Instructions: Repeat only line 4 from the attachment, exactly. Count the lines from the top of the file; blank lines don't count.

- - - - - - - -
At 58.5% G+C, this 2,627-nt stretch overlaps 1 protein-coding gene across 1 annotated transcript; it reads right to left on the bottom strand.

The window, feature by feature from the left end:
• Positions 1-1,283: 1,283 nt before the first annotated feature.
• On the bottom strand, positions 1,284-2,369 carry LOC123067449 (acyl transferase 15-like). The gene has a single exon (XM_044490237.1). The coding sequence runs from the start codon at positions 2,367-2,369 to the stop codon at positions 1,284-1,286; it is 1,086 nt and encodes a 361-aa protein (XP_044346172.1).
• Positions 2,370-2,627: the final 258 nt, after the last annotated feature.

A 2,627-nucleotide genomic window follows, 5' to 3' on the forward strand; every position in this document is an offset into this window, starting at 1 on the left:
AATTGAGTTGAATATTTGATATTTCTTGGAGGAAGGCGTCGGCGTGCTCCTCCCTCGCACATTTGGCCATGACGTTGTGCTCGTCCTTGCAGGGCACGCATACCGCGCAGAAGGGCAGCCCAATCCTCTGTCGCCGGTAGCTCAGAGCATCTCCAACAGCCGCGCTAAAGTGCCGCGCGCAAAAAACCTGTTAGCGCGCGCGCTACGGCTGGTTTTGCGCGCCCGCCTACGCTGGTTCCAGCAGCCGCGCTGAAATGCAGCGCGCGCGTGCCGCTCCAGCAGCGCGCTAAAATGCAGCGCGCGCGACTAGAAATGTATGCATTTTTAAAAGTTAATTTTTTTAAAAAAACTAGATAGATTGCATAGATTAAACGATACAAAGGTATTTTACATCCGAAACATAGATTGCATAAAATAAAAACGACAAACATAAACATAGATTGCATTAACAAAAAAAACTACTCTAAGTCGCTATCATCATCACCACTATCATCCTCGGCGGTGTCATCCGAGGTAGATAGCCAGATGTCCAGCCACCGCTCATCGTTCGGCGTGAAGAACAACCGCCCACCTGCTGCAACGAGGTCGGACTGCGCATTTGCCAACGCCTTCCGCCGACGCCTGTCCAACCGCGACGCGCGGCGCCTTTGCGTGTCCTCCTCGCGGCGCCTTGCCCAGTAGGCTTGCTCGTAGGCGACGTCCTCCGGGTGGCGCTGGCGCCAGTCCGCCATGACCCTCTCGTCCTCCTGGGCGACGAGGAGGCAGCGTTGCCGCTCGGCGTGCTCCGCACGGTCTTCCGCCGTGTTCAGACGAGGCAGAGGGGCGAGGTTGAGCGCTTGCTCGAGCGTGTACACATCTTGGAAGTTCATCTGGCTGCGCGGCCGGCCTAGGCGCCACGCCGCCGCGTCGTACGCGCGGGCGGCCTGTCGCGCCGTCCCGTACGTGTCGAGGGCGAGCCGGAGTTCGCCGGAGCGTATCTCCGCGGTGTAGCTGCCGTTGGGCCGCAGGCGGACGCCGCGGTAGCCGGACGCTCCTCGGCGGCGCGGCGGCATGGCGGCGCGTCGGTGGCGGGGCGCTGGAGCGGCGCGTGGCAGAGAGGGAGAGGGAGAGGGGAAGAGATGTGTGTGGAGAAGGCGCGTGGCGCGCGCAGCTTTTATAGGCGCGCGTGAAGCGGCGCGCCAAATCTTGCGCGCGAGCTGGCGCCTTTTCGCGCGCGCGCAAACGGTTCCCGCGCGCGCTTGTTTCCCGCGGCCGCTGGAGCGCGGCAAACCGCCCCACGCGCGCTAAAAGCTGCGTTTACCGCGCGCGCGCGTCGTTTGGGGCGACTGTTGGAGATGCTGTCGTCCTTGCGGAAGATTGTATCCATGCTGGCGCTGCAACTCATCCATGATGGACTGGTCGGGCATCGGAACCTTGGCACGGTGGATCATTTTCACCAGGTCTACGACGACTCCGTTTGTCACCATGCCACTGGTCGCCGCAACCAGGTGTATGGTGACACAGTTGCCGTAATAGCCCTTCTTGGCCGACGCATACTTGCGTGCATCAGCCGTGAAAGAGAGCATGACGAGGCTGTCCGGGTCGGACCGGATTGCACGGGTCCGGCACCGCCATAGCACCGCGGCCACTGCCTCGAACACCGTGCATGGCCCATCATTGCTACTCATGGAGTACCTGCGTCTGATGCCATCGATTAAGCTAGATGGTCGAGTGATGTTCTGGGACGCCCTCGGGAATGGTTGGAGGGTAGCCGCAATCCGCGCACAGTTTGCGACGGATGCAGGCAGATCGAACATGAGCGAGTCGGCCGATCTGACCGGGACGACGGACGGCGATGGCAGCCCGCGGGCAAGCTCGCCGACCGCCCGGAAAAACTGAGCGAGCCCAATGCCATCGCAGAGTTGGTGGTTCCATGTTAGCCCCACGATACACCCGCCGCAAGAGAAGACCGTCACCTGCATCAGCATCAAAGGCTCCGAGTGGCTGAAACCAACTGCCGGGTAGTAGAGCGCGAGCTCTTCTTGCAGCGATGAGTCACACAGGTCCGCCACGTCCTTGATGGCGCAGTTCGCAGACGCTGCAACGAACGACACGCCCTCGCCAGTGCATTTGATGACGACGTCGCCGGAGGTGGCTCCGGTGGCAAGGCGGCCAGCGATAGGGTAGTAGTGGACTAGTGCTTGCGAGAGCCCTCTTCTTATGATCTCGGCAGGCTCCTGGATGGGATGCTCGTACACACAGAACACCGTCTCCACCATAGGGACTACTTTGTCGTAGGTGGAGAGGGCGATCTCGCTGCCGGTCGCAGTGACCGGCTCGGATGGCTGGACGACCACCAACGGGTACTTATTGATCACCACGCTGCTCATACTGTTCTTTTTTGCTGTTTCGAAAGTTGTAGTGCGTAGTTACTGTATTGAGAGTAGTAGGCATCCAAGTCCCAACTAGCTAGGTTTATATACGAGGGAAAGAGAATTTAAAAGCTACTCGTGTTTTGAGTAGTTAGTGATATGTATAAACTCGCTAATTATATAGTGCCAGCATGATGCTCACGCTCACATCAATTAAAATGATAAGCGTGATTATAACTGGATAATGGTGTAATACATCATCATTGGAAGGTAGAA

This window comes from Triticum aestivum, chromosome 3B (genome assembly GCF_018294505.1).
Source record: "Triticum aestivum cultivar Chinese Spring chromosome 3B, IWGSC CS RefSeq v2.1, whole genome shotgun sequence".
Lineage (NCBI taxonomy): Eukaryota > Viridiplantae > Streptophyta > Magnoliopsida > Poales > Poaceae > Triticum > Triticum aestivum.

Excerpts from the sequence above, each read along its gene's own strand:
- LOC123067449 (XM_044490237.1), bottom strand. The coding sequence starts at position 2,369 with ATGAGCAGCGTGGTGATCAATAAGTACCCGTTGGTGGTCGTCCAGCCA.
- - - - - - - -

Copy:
• On the bottom strand, positions 1,284-2,369 carry LOC123067449 (acyl transferase 15-like). The gene has a single exon (XM_044490237.1). The coding sequence runs from the start codon at positions 2,367-2,369 to the stop codon at positions 1,284-1,286; it is 1,086 nt and encodes a 361-aa protein (XP_044346172.1).